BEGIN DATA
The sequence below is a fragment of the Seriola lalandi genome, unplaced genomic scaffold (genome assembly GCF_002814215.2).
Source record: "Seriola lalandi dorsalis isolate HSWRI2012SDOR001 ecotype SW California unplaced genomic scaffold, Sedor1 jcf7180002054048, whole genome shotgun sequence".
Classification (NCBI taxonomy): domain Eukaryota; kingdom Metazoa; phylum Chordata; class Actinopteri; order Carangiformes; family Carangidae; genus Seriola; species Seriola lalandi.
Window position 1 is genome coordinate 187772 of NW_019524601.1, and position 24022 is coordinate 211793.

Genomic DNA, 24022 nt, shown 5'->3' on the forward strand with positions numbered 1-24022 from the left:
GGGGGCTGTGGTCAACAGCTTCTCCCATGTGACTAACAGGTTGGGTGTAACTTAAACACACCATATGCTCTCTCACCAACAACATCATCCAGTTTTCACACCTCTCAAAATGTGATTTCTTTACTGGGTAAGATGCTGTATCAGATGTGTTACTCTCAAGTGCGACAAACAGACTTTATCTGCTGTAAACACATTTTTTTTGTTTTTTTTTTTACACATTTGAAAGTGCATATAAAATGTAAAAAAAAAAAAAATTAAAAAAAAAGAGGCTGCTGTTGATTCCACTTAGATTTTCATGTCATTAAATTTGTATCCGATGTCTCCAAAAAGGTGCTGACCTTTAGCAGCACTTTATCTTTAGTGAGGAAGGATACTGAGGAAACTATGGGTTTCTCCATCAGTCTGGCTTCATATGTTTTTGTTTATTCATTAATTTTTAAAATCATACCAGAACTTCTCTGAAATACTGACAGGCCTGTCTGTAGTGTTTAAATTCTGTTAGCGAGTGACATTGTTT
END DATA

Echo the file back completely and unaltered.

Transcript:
The sequence below is a fragment of the Seriola lalandi genome, unplaced genomic scaffold (genome assembly GCF_002814215.2).
Source record: "Seriola lalandi dorsalis isolate HSWRI2012SDOR001 ecotype SW California unplaced genomic scaffold, Sedor1 jcf7180002054048, whole genome shotgun sequence".
Classification (NCBI taxonomy): domain Eukaryota; kingdom Metazoa; phylum Chordata; class Actinopteri; order Carangiformes; family Carangidae; genus Seriola; species Seriola lalandi.
Window position 1 is genome coordinate 187772 of NW_019524601.1, and position 24022 is coordinate 211793.

Genomic DNA, 24022 nt, shown 5'->3' on the forward strand with positions numbered 1-24022 from the left:
GGGGGCTGTGGTCAACAGCTTCTCCCATGTGACTAACAGGTTGGGTGTAACTTAAACACACCATATGCTCTCTCACCAACAACATCATCCAGTTTTCACACCTCTCAAAATGTGATTTCTTTACTGGGTAAGATGCTGTATCAGATGTGTTACTCTCAAGTGCGACAAACAGACTTTATCTGCTGTAAACACATTTTTTTTGTTTTTTTTTTTACACATTTGAAAGTGCATATAAAATGTAAAAAAAAAAAAAATTAAAAAAAAAGAGGCTGCTGTTGATTCCACTTAGATTTTCATGTCATTAAATTTGTATCCGATGTCTCCAAAAAGGTGCTGACCTTTAGCAGCACTTTATCTTTAGTGAGGAAGGATACTGAGGAAACTATGGGTTTCTCCATCAGTCTGGCTTCATATGTTTTTGTTTATTCATTAATTTTTAAAATCATACCAGAACTTCTCTGAAATACTGACAGGCCTGTCTGTAGTGTTTAAATTCTGTTAGCGAGTGACATTGTTT